High temperatures can quickly melt plastic, such as a plastic cutting board left too close to a stove burner. And a sticky mess is often the result. Melted plastic can be a fire hazard and release hazardous fumes, so it’s important to completely remove any stuck to a surface. When removing melted plastic, be sure the work area is well-ventilated and all appliances are unplugged or turned off.
Here’s how to remove melted plastic from five common household surfaces.
01 of 05
Remove Melted Plastic From a Glass Cooktop
Ceramic glass cooktops can remain hot after the heating elements have been turned off. It's easy to forget and allow a plastic item to touch the hot glass and melt.
If that happens, immediately turn on the kitchen hood to vent away fumes while the cooktop cools. Once it is safe to touch, use a dull kitchen knife or plastic scraper to remove as much of the melted plastic as possible. To remove the final bits of plastic that are clinging to the glass, you will need a chemical-based cleaner to react with the plastic and break the bond with the glass, so you can scrape the residue away. Try one of these products:
- WD-40: Spray the plastic with a light coating of WD-40. Let it sit for at least five minutes before you begin to scape away the plastic with a safety razor blade held at a 45-degree angle.
- Acetone or nail polish remover: Saturate the plastic residue with acetone-based nail polish remover, and allow it to work for five minutes before scraping.
- Baking soda: If you prefer a more natural method, mix some baking soda with a few drops of water to make a paste. Spread the paste on the plastic to act as a gentle abrasive to help scrub away the mess.
No matter which method you use, the glass cooktop must be cleaned after the treatment to remove any residue that might burn the next time the cooktop is used.
02 of 05
Remove Melted Plastic From a Stovetop Burner
Melted plastic can also make a mess on gas burners and electric coil heating elements. When it happens, open windows and turn on vent fans as quickly as possible to remove the fumes.
If the accident happens while the burners are on high, immediately turn off the heating element. Allow the element to cool completely, so you can remove as much of the plastic as you can with your hands or a dull knife. Be sure to check for plastic in the drip pans under electric burners.
To remove the remaining residue, turn the burner on the lowest setting—never over 2. This will soften the plastic, so it can be scraped away with a wooden spatula, spoon, or chopstick. As the plastic is transferred to the wooden utensil, use a paper towel to wipe the wooden tool so that the melted plastic is not transferred back onto the burner. Continue scraping until no more plastic can be removed.
With the kitchen hood vent open, turn the burner control on high to burn away any bits of remaining plastic. Use a circulating fan to blow the fumes toward an open window. The burner should be on high no longer than two or three minutes.
03 of 05
Remove Melted Plastic From an Oven
How you clean a puddle of melted plastic from the oven floor depends on the type of oven. Always allow the oven to cool completely before you begin. You might need to repeat the cleaning recommendations several times before all the plastic is gone.
- Electric ovens with interior porcelain finishes: Once the oven is cool, remove the metal oven racks. Fill a plastic bag with ice, and place it on the melted plastic. The ice will make the plastic more brittle for easier removal. Use a safety razor blade scraper to chip away the plastic. Chill and chip until all of the plastic is gone.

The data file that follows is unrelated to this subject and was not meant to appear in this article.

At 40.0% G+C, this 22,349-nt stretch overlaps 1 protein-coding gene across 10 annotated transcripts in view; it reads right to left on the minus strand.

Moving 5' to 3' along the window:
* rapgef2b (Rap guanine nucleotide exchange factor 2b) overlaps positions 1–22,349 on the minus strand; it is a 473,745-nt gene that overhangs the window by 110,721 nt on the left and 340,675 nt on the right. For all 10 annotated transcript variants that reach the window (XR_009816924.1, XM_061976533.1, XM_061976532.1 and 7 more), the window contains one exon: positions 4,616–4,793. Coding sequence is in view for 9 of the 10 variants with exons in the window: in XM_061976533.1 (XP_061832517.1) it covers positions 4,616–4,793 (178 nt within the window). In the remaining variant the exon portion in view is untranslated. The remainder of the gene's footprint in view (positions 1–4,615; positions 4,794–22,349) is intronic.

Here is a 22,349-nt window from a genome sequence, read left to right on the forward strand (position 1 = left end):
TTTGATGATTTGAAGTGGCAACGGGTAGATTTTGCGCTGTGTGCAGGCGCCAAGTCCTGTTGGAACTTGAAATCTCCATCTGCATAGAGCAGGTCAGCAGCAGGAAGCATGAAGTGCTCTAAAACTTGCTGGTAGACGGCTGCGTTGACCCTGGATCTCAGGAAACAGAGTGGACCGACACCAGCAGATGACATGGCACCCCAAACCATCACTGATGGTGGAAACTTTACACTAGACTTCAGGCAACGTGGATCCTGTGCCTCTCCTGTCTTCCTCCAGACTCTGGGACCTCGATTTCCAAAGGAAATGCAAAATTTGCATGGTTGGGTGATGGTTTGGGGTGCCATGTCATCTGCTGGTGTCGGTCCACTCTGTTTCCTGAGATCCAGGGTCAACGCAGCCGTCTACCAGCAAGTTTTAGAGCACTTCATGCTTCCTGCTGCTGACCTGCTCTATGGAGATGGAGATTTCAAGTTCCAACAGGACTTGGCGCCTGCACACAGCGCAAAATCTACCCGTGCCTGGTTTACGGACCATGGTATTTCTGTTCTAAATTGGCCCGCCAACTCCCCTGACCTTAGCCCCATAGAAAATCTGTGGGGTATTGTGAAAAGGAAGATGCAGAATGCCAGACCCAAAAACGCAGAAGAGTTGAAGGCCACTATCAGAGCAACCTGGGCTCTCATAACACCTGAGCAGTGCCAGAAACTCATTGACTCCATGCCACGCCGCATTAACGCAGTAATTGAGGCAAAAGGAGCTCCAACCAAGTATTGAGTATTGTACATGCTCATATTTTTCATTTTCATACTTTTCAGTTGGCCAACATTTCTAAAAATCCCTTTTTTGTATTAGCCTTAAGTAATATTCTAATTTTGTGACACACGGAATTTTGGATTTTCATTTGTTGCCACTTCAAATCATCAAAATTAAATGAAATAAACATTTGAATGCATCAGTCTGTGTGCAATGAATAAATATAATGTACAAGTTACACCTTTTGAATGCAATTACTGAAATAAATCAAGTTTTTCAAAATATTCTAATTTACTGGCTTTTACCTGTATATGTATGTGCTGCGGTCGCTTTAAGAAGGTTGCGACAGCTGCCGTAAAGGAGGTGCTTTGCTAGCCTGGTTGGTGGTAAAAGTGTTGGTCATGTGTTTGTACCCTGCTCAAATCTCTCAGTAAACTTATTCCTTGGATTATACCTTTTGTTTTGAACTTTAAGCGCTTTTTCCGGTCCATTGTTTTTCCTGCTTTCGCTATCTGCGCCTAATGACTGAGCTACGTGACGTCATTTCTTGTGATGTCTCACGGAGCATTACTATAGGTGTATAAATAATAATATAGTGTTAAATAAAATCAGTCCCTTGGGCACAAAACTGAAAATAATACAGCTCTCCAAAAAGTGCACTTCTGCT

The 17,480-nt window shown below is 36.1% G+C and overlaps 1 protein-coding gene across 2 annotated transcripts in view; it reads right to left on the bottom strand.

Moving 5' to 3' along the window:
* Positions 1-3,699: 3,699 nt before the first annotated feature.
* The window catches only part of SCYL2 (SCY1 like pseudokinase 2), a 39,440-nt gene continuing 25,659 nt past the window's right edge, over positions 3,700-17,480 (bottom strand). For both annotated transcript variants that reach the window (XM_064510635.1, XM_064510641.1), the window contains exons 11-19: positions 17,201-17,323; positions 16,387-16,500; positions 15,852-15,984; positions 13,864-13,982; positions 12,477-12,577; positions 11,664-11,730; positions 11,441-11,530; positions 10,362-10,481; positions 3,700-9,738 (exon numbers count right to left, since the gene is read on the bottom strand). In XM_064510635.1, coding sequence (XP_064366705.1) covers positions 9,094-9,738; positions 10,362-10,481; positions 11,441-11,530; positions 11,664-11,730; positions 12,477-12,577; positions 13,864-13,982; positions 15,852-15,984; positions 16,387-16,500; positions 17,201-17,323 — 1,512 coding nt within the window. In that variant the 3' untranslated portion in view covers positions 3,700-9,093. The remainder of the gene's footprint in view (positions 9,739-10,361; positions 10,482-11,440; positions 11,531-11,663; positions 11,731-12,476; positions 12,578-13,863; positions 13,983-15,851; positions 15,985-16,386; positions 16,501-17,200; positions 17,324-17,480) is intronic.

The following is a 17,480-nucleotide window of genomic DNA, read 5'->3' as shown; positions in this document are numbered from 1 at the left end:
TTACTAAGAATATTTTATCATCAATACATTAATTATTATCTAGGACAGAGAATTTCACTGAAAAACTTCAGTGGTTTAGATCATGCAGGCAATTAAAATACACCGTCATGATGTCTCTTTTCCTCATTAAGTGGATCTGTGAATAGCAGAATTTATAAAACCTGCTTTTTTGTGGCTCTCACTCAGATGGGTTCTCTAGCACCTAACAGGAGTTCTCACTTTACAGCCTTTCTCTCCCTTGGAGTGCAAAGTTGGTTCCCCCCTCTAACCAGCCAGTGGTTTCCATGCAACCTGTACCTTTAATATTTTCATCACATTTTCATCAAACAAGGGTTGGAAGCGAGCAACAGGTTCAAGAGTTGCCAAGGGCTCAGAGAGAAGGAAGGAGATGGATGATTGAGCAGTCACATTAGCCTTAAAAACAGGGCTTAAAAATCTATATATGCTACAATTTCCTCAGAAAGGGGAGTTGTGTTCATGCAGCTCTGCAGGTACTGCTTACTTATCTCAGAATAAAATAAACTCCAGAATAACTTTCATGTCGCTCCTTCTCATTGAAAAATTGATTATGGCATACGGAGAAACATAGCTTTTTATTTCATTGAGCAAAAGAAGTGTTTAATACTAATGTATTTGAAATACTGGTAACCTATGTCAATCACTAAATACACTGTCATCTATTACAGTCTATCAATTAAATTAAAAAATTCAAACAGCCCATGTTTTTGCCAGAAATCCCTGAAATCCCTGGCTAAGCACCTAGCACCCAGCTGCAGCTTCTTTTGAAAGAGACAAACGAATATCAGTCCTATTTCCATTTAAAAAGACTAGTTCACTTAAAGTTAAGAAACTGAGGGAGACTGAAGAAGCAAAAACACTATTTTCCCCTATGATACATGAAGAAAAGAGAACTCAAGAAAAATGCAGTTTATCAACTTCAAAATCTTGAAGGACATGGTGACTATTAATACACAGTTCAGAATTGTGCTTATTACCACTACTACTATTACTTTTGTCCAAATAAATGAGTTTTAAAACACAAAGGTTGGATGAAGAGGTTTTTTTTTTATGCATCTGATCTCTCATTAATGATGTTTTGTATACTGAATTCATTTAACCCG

- Gas ovens: Turn off the gas. Remove the bottom oven panel using the two screws at the back of the panel. Protect your countertops with a cloth or newspapers, and place the panel on the counter so it lies flat. Place a bag of ice on the melted plastic. Allow time for the plastic to harden, and then scrape it away with a razor blade scraper.
- Ovens with continuous cleaning features: With the room well-vented, turn the oven to the lowest setting, and heat for just a few minutes until the plastic is pliable enough to scrape away. Use only a wooden spoon, spatula, or chopstick to remove the plastic (metal utensils will harm the finish). Wipe the wooden utensil with paper towels between each scrape to prevent spreading the plastic.
To clean the metal oven racks, use an ice bag to harden the plastic, and then scrape it away with a plastic or metal scraper.
04 of 05
Remove Melted Plastic From Metal Finishes
Continue to 5 of 5 below.
- Freeze the plastic: If you can't put the item in the freezer for a few hours, place a bag of ice on the plastic to harden it.
- Scrape off the plastic: Use a wooden or hard plastic scraper to pry off the hardened plastic. Work slowly so that you won't mar the metal finish. Refreeze if the plastic doesn't pop off easily.
- Use baking soda: To remove the final bits of plastic, mix a paste of baking soda and water to create a gentle abrasive. Scrub the area with the paste and a sponge. For melted plastic on the interior of a pot or pan, add a few inches of water and a generous scoop of baking soda. Heat the water, and allow it to simmer for several minutes. Scour with a scrubbing brush when the water cools a bit.
05 of 05
Remove Melted Plastic From Countertops
If plastic melts on stone, laminate, or concrete countertops, try ice to harden the plastic and then a wooden or hard plastic scraper to pop it off the surface. Remove final traces with a baking soda and water paste. Finish by cleaning the countertop as recommended by the manufacturer.